John Dewey described democratic social arrangements as ways people got along by understanding each other’s desires and needs.  With this start they would work out ways of providing both a voice and a solution to different human needs.  He assumed the need of a political structure and process, one in which he actively worked.

The present struggle of a political minority in the Federal Congress to overturn a law they, and some of their constituents, don’t like is a bad case of using the political process to frustrate a decision of the majority.

Ideas are shaped into bills and then made into law through the political process.  Virtually no bill becomes law without requiring some adjustment to the world it has to work in.  The give and take of the political process makes this fit.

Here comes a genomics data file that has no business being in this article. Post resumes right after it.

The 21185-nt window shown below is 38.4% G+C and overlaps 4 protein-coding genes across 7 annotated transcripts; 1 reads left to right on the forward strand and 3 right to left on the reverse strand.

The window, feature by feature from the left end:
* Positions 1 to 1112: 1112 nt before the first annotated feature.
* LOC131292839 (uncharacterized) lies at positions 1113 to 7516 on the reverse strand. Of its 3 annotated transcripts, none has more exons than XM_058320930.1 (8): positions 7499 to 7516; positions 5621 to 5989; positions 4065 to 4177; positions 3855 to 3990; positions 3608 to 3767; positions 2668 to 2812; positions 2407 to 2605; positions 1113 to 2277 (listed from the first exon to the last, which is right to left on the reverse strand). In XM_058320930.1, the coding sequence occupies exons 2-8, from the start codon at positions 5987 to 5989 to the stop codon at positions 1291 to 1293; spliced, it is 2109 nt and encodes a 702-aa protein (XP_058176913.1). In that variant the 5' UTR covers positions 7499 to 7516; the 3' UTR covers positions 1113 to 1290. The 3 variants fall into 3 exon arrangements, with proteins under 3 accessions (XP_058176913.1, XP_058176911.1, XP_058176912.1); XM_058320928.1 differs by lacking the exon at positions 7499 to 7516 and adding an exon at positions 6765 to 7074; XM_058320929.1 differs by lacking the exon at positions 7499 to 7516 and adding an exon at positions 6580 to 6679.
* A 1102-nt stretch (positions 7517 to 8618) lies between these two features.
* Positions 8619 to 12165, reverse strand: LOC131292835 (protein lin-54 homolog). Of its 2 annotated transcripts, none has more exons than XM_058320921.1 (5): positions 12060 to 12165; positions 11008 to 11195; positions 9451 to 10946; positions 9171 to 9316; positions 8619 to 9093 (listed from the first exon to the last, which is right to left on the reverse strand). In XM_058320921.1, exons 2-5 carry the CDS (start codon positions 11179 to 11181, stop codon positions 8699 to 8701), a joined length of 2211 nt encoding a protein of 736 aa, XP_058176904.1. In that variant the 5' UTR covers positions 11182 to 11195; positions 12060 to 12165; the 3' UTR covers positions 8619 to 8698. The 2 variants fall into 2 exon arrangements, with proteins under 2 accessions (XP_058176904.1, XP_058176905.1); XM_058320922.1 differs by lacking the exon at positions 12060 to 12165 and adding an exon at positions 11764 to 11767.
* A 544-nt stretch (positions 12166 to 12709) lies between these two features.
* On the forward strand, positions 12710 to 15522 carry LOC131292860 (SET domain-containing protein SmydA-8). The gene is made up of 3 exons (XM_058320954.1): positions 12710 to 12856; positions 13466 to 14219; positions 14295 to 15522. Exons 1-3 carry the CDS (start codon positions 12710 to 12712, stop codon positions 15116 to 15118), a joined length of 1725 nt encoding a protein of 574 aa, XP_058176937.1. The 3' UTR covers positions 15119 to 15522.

At the very time Dewey was developing and spreading his ideas, the country was segregated between black and white; rigid in the South and less so in the rest of the country.  Through the seniority system then determining committee assignments and chairmanships, Southerners controlled Congress.  Most southern congressmen and senators supported Franklin Roosevelt’s New Deal except when some part of it threatened segregation.  Then, if they couldn’t stop a floor vote, they mustered up a filibuster.  Using these means of political democracy they frustrated a major goal of democratic social arrangements until the Supreme Court declared illegal the use of political means to enforce segregation.